While I was stripping the staircase I came across several areas that had paint and caulk deep into tiny crevices. I tried using my putty knife, my scraper, and even my dental tool pick but I still was unable to get all the residue.
In some areas all I managed to do was make the crevice bigger. So I hauled out my tiny Wonder Bar and removed the piece that was keeping me from getting to the dried up paint and caulk.Here is a photo of the pieces after they were sanded.
The sanding of the newel post revealed the original carpenter's pencil mark that he used to align the trim. Thanks Mr. Carpenter.
The joints are now tight and the the trim is straight.
The other pieces of trim that I removed were these two flat pieces that were attached to where the staircase meets the ceiling in the first floor hallway. I stripped and sanded both pieces and the first piece went back into place without a hitch. The second piece was another story.
One of the problems was that we were both trying to stand in the same place, on the same step, while one of us held the wood piece in place and the other held a pneumatic air nailer. As hard as we tried the piece just would not lay flat. After much debate we came to the conclusion that the piece was about a 1/4 inch too long. This would account for why there was a gap and why it was chock full of caulk.
R trimmed off an 1/8th of an inch and we tried again. The piece was still too long so he trimmed another 1/8th of an inch off the piece. This time it fit perfectly. But by this time my arms were so tired that I could no longer raise them in the air to hold the piece in place. Thankfully we have a full array of clamps and we were able to clamp the piece in place. Now that piece is better than new.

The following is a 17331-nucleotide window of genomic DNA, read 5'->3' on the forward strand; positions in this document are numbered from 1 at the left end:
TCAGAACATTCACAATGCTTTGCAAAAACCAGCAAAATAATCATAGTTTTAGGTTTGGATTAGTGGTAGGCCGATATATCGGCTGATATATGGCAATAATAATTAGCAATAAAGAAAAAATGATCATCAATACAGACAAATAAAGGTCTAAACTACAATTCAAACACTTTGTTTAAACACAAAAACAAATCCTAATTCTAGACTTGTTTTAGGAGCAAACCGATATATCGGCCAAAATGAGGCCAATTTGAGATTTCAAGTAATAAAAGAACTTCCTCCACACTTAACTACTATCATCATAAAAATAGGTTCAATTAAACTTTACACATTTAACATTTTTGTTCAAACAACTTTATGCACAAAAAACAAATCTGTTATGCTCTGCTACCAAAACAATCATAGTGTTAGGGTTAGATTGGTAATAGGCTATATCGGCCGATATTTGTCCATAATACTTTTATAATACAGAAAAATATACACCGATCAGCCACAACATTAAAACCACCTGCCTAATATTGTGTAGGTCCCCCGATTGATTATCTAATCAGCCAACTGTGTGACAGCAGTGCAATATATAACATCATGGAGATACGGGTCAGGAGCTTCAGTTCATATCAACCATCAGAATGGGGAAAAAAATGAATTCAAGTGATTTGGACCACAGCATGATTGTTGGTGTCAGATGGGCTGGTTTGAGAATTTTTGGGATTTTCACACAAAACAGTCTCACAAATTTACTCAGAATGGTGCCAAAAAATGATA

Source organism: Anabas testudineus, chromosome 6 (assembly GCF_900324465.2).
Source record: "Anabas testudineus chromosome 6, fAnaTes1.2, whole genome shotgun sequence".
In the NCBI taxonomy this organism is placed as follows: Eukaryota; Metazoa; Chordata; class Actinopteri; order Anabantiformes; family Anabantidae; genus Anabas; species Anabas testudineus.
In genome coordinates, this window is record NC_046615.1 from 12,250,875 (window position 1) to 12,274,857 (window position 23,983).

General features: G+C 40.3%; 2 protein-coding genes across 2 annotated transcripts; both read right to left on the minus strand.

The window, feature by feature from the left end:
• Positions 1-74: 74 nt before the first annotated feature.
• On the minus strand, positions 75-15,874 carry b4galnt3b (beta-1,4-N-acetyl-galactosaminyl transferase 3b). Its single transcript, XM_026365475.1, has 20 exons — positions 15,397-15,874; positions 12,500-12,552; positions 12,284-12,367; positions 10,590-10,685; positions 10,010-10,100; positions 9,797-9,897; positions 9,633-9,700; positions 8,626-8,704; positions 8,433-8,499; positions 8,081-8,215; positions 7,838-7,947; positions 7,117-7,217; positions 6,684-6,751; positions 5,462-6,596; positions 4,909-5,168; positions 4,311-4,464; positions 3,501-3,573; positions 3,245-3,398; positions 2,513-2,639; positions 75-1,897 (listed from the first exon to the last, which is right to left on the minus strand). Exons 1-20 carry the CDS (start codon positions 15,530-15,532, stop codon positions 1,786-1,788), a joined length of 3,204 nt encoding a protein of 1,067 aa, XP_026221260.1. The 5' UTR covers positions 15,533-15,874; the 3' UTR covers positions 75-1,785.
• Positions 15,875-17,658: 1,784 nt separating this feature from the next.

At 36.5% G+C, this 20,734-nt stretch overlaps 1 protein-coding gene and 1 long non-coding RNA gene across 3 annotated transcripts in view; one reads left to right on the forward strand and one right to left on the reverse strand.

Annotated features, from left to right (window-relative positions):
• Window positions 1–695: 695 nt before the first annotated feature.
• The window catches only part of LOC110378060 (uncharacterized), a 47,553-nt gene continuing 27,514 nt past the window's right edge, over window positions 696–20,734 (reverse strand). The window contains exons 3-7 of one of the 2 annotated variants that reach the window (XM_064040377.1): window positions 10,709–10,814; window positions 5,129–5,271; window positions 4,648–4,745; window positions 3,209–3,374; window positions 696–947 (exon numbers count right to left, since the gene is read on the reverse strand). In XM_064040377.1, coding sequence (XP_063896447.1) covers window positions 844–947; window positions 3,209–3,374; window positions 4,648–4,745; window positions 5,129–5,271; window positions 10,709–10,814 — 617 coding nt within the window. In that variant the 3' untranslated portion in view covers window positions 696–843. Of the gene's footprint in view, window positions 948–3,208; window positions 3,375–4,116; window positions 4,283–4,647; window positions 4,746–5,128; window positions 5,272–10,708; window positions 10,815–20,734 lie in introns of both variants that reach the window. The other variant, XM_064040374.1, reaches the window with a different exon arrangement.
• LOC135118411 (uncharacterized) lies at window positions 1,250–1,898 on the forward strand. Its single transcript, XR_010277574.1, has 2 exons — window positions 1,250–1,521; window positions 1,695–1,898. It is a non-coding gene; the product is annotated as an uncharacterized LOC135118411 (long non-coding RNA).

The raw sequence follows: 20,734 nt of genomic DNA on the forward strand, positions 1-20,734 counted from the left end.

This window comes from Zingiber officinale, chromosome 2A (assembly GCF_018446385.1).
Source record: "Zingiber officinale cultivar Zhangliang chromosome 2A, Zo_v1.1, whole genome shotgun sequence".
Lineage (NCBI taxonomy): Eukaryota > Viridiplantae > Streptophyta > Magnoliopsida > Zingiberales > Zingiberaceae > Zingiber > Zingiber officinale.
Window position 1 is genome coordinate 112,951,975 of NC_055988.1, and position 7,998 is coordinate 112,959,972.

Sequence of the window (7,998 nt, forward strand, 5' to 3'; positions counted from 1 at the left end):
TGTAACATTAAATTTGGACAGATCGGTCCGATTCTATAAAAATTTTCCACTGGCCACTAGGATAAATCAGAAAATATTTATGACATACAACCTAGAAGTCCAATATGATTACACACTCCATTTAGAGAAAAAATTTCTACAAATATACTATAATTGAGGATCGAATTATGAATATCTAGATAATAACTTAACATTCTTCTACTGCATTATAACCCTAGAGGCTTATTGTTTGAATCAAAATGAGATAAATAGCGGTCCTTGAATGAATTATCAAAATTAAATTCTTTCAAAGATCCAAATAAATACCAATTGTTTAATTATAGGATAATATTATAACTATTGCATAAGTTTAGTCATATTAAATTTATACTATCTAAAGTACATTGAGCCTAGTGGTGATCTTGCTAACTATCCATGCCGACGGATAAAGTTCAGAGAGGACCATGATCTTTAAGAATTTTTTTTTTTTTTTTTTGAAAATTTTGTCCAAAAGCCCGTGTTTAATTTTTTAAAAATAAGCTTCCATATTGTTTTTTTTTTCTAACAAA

Yesterday I trimmed back my Pink Diamond hydrangeas in front of the dining room windows. This gave us access and space to work on the coal chute door.
Last year I was able to remove a lot of the thick peeling paint with a putty knife but the remaining will need to be removed with our portable sand blaster. But first we needed to shovel the dirt away and decide how we will keep the dirt from returning.The concrete pad has sunk down and pulled away from the foundation wall about 2 inches. We thought if we dug down deep enough we could lift the whole piece up into place. R dug down 12 inches and did not find the bottom of the concrete. We decided at that point if we ever did find the bottom that it would weigh far too much to move.
On to Plan B, which is to leave it alone and slope the dirt away from the concrete pad. We will use large rocks to build a mini retaining wall along with some landscaping fabric to hold back the dirt when it rains.
If you are wondering what is that piece of sheet metal that is attached to the center of the coal door......well we don't know. We speculate that based on the size that at sometime in the past they cut a hole and installed a dryer vent. Now why oh why couldn't they have at least placed the opening in the center of the door? We are hopeful that once it is painted and the hydrangeas grow back that no one will focus on the ill placement of the sheet metal patch.
FYI.....R just returned home from taking a load of scrap to the scrap yard. Scrap metal is currently $250 a ton which is high and should go down as the summer approaches. R sorts out his copper, aluminum, and brass because that pays more money. He received $65.00 for his semi precious metal and $133.68 for miscellaneous metal for a total of $198.68. Not only does this put money in your pocket but it keeps good recyclable metal out of the landfills.
Just the other day I was watching Modern Marvels on TV. They were showing how copper is mined and refined. The initial cost along with the amount of energy that is used is staggering.